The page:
It was hard not to notice two FTSE 100 supermarkets in yesterday’s trading session. The J Sainsbury (LSE: SBRY) share price was the biggest gainer in Monday’s trading, up by 3.4%. Morrisons (LSE: MRW), on the other hand, showed exactly the opposite trend. The company’s share price fell some 4%.
And according to media reports, there is a link between these two trends.
Morrisons buyout progress
It so happens, that Clayton, Dubilier & Rice (CD&R), the private equity firm that initially bid for Morrisons, has finally clinched the deal, pending shareholder approval. The price it now has to pay is a whole 61% higher than it had initially offered. But perhaps the narrow margin, of 1 penny, it got the deal by, may be some comfort. It bid a price of 287p per share, while the Softbank-backed Fortress Investment Group-led consortium bid 286p. The supermarket’s stock price has been hovering around 290p for the past month. So the drop in price is explained by the difference between the final price and its earlier levels.
This explains the Morrisons piece of the story. But why was Sainsbury’s stock up?
Speculation around Sainsbury’s
It is thought that the losing bidder in the Morrisons buyout may turn its attention to Sainsbury’s now, some reports say. Sainsbury’s has received offers recently. In late August, it received one from US-based Apollo Management Group, resulting in a rally in its share price to multi-year highs. Apollo had also bid for Morrisons, so it is not too far-fetched to think that Fortress may have an interest in it too. Moreover, the UK supermarket space seems to be particularly interesting to investors. Asda was sold to private equity funds earlier this year.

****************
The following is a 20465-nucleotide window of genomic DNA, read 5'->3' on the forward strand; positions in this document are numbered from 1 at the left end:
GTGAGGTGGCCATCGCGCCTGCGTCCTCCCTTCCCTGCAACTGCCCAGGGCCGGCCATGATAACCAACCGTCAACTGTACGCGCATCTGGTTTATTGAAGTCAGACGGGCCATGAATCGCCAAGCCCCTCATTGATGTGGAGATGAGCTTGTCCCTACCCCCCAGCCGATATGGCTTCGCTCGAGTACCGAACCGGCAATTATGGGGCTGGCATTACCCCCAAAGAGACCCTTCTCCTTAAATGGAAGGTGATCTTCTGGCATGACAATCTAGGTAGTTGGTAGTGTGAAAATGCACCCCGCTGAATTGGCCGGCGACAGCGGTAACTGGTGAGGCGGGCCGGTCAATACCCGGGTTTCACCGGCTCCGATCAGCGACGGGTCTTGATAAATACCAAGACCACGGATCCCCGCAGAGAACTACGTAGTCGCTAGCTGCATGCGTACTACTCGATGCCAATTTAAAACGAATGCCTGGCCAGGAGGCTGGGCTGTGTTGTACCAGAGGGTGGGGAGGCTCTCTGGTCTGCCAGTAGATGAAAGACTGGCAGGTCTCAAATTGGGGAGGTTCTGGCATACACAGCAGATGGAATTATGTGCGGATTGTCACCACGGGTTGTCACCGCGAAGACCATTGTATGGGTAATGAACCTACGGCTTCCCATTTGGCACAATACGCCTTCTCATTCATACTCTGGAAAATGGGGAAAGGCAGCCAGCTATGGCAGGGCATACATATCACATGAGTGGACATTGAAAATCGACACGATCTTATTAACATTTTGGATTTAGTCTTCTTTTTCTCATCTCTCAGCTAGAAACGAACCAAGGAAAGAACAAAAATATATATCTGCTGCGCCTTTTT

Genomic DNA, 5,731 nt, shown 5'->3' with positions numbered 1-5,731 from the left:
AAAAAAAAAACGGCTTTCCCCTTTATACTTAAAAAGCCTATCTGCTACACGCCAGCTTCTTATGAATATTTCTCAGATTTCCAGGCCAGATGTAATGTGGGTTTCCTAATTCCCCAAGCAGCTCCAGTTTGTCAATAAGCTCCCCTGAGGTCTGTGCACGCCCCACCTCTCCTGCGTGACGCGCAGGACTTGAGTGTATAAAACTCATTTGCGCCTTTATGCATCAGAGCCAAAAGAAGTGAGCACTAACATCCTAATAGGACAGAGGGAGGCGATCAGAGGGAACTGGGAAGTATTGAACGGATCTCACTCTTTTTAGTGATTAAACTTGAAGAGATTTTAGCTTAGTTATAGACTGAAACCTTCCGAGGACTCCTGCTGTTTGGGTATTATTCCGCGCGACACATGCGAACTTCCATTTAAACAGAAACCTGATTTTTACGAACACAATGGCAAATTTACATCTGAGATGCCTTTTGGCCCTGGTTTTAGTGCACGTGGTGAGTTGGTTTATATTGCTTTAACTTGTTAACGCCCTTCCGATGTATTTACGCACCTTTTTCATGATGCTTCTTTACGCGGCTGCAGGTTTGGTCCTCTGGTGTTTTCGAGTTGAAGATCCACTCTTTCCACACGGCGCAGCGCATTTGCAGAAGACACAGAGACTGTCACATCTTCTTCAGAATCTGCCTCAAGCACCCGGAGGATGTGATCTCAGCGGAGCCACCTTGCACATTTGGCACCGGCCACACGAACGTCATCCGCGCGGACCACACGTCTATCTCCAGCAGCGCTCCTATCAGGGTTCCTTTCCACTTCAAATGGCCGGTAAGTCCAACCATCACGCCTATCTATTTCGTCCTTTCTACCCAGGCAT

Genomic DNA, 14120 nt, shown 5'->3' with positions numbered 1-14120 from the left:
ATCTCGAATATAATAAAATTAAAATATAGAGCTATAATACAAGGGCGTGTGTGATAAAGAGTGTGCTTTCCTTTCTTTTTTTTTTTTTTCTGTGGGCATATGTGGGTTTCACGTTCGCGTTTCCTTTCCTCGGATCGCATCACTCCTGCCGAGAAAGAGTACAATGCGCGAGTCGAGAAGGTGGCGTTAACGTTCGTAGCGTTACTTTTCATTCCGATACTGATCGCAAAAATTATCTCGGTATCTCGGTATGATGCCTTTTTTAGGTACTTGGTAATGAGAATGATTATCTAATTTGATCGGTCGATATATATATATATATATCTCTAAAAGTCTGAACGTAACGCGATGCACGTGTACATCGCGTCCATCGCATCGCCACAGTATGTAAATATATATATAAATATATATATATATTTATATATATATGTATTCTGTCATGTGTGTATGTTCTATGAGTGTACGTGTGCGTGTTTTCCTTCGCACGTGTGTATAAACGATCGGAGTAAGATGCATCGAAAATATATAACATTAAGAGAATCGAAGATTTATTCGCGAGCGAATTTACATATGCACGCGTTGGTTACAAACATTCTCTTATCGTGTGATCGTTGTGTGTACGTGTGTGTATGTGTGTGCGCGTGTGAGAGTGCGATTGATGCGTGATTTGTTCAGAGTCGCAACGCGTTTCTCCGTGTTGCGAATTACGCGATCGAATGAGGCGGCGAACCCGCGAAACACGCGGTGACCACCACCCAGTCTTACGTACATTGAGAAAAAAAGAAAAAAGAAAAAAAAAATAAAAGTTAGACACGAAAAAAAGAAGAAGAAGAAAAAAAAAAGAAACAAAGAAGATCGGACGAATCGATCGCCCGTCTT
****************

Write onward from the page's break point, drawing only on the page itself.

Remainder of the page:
What I’d do about the FTSE 100 stocks now
If I was looking to make a quick buck in the short term, the latest development may just tempt me to buy Sainsbury’s stock. After all, the Morrisons share was bid up significantly. But then there is no way of knowing what is really going to happen next. Will Fortress really make a bid for Sainsbury’s? I do not know. If it does, will a sale actually happen? Nobody knows!
My point is, that there are too many unknowns right now. I am not a ‘quick buck’ investor. There may still be a case to buy the stock if I was convinced of its fundamentals. I feel that way it would make sense to buy it for its strong credentials. If a sale does take place, then I could still earn a nice profit in a short time and if it did not, I would be holding a good stock. But I do not think that is the case. For the year ending 6 March 2021, the company’s revenues barely rose from the year before and it swung to a loss as well.
I would not buy Sainsbury’s now, and Morrisons is close to a sale now, so I do not think it is a good idea to consider it either.
Manika Premsingh has no position in any of the shares mentioned. The Motley Fool UK has recommended Morrisons. Views expressed on the companies mentioned in this article are those of the writer and therefore may differ from the official recommendations we make in our subscription services such as Share Advisor, Hidden Winners and Pro. Here at The Motley Fool we believe that considering a diverse range of insights makes us better investors.